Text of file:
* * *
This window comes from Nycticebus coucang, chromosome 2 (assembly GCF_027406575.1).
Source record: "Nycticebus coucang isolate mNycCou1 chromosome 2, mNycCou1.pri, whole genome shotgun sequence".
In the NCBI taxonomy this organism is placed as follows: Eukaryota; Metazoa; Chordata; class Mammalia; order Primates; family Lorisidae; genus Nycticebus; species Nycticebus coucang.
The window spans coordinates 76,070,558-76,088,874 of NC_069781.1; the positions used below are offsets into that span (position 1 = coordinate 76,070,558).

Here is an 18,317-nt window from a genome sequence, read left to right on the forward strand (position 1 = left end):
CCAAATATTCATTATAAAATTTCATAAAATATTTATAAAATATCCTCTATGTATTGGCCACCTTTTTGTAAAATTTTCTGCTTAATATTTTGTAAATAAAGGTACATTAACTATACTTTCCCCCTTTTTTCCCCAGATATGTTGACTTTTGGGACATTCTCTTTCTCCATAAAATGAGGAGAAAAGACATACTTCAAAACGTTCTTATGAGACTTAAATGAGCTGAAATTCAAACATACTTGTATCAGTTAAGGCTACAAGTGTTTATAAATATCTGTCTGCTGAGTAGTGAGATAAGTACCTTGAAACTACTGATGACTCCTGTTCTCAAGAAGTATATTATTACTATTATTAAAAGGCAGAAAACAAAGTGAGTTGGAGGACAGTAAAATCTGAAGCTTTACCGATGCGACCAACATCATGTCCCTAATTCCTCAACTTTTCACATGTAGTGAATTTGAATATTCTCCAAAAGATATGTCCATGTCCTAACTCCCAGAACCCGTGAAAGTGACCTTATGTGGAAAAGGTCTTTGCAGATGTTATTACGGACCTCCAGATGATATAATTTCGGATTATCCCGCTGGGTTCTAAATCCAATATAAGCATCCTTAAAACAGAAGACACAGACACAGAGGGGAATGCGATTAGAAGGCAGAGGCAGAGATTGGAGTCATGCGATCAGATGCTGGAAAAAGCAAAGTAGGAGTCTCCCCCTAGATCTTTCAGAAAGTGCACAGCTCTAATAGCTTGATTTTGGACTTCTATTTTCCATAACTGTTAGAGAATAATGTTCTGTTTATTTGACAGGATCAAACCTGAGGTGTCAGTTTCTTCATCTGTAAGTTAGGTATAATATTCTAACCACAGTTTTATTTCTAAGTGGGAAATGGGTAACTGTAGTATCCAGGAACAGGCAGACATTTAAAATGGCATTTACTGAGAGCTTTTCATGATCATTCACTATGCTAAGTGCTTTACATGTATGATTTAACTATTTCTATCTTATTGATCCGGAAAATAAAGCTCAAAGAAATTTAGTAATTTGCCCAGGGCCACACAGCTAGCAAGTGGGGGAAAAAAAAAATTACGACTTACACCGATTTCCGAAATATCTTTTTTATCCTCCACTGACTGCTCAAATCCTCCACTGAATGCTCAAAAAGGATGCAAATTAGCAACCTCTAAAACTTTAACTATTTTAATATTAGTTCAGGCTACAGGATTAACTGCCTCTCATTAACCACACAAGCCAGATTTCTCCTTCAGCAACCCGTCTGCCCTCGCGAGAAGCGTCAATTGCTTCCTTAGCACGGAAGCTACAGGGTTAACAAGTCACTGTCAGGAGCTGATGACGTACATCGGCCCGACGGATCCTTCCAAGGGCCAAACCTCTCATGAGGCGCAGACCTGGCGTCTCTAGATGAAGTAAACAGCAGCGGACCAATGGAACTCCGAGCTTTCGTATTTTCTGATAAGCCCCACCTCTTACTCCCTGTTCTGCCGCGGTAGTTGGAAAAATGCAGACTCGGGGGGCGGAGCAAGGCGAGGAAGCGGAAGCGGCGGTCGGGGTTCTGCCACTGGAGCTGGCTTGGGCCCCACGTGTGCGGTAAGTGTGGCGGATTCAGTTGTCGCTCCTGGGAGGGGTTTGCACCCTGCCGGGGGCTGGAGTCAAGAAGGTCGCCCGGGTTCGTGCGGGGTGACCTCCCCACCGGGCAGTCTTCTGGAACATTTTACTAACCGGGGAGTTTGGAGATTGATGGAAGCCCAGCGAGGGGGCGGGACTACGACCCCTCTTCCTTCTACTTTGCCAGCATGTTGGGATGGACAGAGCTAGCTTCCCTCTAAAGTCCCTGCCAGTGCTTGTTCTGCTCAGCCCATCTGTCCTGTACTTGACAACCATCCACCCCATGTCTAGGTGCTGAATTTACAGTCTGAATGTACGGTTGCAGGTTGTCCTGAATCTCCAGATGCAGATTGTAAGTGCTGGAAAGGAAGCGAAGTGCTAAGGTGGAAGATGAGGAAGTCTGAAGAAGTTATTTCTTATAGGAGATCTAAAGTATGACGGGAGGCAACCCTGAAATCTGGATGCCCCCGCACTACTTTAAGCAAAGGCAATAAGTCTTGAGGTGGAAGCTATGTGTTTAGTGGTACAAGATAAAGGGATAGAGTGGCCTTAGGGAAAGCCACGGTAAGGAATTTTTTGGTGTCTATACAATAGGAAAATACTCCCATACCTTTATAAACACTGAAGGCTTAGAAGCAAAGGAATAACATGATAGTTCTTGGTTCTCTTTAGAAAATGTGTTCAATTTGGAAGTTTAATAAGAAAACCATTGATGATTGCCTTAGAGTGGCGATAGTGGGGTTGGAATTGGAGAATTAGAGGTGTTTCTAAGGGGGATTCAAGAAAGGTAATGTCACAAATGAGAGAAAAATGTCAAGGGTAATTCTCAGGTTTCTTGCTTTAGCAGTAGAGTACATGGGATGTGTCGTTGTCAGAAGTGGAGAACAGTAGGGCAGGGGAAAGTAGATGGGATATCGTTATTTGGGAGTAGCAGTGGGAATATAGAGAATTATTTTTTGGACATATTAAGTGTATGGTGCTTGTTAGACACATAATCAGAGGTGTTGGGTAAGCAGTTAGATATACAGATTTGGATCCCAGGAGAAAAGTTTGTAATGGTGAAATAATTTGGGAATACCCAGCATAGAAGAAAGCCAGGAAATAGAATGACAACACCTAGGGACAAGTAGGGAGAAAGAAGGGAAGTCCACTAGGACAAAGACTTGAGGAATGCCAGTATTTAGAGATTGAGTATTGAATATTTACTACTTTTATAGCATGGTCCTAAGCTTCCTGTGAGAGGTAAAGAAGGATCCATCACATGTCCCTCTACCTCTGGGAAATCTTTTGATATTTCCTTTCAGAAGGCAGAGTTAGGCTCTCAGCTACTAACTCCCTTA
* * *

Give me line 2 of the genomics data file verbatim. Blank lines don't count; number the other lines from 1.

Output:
Source record: "Nycticebus coucang isolate mNycCou1 chromosome 2, mNycCou1.pri, whole genome shotgun sequence".